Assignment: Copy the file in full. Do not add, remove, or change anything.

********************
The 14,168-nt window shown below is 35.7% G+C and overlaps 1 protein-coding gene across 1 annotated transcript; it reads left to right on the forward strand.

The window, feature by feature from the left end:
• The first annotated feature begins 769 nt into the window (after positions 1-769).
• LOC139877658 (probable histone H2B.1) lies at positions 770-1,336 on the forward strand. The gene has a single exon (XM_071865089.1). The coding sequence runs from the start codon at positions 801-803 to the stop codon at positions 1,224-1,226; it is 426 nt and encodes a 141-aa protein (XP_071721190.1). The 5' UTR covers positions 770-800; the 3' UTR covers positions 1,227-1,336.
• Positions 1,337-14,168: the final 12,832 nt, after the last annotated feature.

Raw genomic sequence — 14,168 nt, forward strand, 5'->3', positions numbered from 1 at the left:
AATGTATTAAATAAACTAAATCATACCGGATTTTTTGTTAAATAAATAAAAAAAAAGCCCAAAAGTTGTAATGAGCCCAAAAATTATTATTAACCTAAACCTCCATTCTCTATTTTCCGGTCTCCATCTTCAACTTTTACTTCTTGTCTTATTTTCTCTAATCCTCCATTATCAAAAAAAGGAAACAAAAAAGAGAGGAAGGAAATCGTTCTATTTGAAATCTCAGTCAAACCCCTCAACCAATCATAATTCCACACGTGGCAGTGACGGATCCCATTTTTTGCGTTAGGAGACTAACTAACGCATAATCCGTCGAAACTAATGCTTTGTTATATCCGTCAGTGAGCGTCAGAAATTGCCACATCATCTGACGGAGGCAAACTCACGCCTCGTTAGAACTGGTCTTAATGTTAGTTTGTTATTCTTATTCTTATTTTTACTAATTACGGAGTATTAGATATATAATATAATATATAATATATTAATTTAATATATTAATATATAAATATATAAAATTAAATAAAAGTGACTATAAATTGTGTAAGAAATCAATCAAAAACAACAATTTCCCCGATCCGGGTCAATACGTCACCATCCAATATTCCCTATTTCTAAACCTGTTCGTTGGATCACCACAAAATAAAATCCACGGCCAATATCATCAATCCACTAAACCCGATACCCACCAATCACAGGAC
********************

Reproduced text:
The 14,168-nt window shown below is 35.7% G+C and overlaps 1 protein-coding gene across 1 annotated transcript; it reads left to right on the forward strand.

The window, feature by feature from the left end:
• The first annotated feature begins 769 nt into the window (after positions 1-769).
• LOC139877658 (probable histone H2B.1) lies at positions 770-1,336 on the forward strand. The gene has a single exon (XM_071865089.1). The coding sequence runs from the start codon at positions 801-803 to the stop codon at positions 1,224-1,226; it is 426 nt and encodes a 141-aa protein (XP_071721190.1). The 5' UTR covers positions 770-800; the 3' UTR covers positions 1,227-1,336.
• Positions 1,337-14,168: the final 12,832 nt, after the last annotated feature.

Raw genomic sequence — 14,168 nt, forward strand, 5'->3', positions numbered from 1 at the left:
AATGTATTAAATAAACTAAATCATACCGGATTTTTTGTTAAATAAATAAAAAAAAAGCCCAAAAGTTGTAATGAGCCCAAAAATTATTATTAACCTAAACCTCCATTCTCTATTTTCCGGTCTCCATCTTCAACTTTTACTTCTTGTCTTATTTTCTCTAATCCTCCATTATCAAAAAAAGGAAACAAAAAAGAGAGGAAGGAAATCGTTCTATTTGAAATCTCAGTCAAACCCCTCAACCAATCATAATTCCACACGTGGCAGTGACGGATCCCATTTTTTGCGTTAGGAGACTAACTAACGCATAATCCGTCGAAACTAATGCTTTGTTATATCCGTCAGTGAGCGTCAGAAATTGCCACATCATCTGACGGAGGCAAACTCACGCCTCGTTAGAACTGGTCTTAATGTTAGTTTGTTATTCTTATTCTTATTTTTACTAATTACGGAGTATTAGATATATAATATAATATATAATATATTAATTTAATATATTAATATATAAATATATAAAATTAAATAAAAGTGACTATAAATTGTGTAAGAAATCAATCAAAAACAACAATTTCCCCGATCCGGGTCAATACGTCACCATCCAATATTCCCTATTTCTAAACCTGTTCGTTGGATCACCACAAAATAAAATCCACGGCCAATATCATCAATCCACTAAACCCGATACCCACCAATCACAGGAC